[0049] In some embodiments, the conductive shield 122 may comprise one or more features configured to interface with the conductive member 120 to facilitate the electrical coupling of the ring 108 and the conductive shield 122, as described above. For example, in some embodiments, the conductive shield 122 may comprise a protrusion 902 extending from the inner surface 808 of the upwardly extending portion 126 and configured to interface with the conductive member 120 such as shown in Figure 9A. Alternatively, or in combination, in some embodiments, the conductive shield 122 may comprise a second conductive member 904 configured to interface with the conductive member 120, such as shown in Figure 9B. The second conductive member 904 may be partially disposed within a third channel 906. In such embodiments, the conductive member 120 may be of any type, shape, size and fabricated from any suitable materials, for example such as the type, shape, size and materials discussed above with respect to the conductive member 120.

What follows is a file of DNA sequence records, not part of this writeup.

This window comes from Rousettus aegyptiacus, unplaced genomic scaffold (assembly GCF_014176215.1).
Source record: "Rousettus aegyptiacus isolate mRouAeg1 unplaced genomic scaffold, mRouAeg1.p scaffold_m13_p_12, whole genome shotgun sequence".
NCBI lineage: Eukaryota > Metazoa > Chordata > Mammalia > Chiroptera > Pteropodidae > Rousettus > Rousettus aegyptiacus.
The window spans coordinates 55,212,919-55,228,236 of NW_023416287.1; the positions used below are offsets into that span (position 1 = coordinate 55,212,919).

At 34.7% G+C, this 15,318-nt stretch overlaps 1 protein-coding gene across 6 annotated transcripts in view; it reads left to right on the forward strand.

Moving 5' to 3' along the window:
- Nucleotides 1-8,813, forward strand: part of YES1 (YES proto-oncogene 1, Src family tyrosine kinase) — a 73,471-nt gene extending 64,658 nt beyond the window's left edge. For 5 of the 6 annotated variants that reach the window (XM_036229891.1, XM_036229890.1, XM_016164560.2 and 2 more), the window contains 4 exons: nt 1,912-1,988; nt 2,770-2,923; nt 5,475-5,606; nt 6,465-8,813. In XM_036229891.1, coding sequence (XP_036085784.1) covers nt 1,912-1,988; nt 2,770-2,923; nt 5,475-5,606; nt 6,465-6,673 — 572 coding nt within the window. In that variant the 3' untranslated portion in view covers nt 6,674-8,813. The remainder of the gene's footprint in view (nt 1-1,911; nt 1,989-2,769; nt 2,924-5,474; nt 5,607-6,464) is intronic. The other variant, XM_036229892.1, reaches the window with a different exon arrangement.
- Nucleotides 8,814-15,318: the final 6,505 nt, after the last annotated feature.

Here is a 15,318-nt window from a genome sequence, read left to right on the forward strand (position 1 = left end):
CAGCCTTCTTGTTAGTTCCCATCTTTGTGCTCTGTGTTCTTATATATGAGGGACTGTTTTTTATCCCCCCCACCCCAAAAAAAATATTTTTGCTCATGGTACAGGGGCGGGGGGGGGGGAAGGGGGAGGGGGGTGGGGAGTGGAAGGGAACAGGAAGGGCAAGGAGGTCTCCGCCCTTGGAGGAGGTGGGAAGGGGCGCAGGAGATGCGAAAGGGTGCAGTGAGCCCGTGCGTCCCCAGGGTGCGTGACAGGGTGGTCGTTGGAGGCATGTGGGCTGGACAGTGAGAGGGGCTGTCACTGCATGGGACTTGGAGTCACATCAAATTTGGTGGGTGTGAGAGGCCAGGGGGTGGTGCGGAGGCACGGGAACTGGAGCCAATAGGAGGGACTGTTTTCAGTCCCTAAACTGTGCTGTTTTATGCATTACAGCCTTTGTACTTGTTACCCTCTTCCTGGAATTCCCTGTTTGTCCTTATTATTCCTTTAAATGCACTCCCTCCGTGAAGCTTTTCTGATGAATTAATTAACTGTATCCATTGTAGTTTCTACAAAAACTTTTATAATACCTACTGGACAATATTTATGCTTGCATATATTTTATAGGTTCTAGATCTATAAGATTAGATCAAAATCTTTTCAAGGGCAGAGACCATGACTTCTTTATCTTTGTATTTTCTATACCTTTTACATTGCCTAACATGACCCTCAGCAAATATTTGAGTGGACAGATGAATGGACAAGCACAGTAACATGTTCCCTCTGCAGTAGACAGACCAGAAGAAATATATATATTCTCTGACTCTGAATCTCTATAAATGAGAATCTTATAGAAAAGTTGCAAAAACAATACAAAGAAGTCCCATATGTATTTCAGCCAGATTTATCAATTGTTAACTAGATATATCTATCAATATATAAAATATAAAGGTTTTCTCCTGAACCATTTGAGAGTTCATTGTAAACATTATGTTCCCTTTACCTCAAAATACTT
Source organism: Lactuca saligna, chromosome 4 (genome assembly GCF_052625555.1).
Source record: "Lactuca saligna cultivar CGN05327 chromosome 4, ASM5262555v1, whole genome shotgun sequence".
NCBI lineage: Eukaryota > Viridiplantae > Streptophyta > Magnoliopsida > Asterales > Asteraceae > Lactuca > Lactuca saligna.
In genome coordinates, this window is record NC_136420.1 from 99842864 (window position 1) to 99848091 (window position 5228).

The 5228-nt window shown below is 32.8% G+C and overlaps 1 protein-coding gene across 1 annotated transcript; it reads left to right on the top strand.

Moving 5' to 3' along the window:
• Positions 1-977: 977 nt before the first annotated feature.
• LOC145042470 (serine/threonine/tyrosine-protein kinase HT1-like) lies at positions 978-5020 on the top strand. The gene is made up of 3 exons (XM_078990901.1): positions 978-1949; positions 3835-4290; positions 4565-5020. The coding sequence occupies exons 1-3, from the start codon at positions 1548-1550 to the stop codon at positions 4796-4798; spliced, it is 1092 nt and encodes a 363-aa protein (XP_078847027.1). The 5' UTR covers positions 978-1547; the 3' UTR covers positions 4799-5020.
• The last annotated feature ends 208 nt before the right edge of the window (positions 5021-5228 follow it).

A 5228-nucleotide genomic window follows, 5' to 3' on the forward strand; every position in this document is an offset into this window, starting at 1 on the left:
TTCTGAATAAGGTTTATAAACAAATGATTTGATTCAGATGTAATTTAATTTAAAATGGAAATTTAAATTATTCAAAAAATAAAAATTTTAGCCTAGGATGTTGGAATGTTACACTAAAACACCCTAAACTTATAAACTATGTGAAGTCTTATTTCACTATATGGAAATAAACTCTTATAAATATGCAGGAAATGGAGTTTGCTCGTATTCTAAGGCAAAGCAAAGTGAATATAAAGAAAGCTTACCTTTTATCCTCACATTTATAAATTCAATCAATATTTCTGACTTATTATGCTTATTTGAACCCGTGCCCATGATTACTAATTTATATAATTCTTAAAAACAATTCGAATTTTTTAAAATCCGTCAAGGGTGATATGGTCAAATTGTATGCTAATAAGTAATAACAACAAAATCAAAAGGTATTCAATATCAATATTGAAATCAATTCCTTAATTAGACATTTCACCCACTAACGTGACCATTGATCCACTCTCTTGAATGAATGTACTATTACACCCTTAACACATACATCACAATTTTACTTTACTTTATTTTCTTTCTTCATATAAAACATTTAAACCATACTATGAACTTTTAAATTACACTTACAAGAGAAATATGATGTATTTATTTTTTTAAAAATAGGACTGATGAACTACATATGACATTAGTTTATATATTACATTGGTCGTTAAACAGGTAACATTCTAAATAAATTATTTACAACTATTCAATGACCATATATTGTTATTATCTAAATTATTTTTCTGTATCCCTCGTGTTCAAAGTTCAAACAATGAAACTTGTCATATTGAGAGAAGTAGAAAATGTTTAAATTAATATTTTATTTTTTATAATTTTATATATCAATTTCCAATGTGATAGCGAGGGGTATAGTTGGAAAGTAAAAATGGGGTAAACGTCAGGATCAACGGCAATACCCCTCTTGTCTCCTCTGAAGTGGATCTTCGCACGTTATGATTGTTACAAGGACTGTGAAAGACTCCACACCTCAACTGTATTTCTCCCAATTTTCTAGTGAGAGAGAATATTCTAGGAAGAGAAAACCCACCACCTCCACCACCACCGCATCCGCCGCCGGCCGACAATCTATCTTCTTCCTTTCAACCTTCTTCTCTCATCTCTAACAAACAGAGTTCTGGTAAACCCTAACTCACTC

[0050] The aforementioned apparatus may be useful for advantageously providing variable ground conditions within the process chamber when processing a substrate. For example, Figure 10 depicts an illustrative method 1000 of processing a substrate in accordance with embodiments of the present invention. The method 1000 generally begins at 1002 where a substrate 102 is placed atop a substrate support 100 of a process chamber, such as the substrate support shown in Figure 1 . Next at 1004, the substrate support 100 is positioned in a first position such that the substrate support 100 is not in contact with the ring 108 and such that the ring 108 is electrically coupled to the conductive shield 122, such as shown in Figure 1 . By positioning the substrate support 100 in the first position, the ring 108 is grounded, thus providing a grounded plane (a plane parallel to a top surface of the ring 108) disposed above the substrate 102. [0051] The inventors have observed that by providing the grounded plane above the substrate 102, an etching non-uniformity proximate an edge of the substrate 102, typically produced during conventional plasma enhanced etch processes, may be reduced or eliminated. In some embodiments, by providing the grounding plane above the substrate 102 the inventors have observed an etch uniformity of less than about 5%, as compared to about an etch uniformity of about 30% that may be obtained utilizing conventional etch processes. The inventors believe that providing the grounded plane above the substrate 102 may modulate a local electrical flux produced during the etch process and redistribute an ion flux of the plasma, thereby providing the aforementioned reduction or elimination of the etching non-uniformity.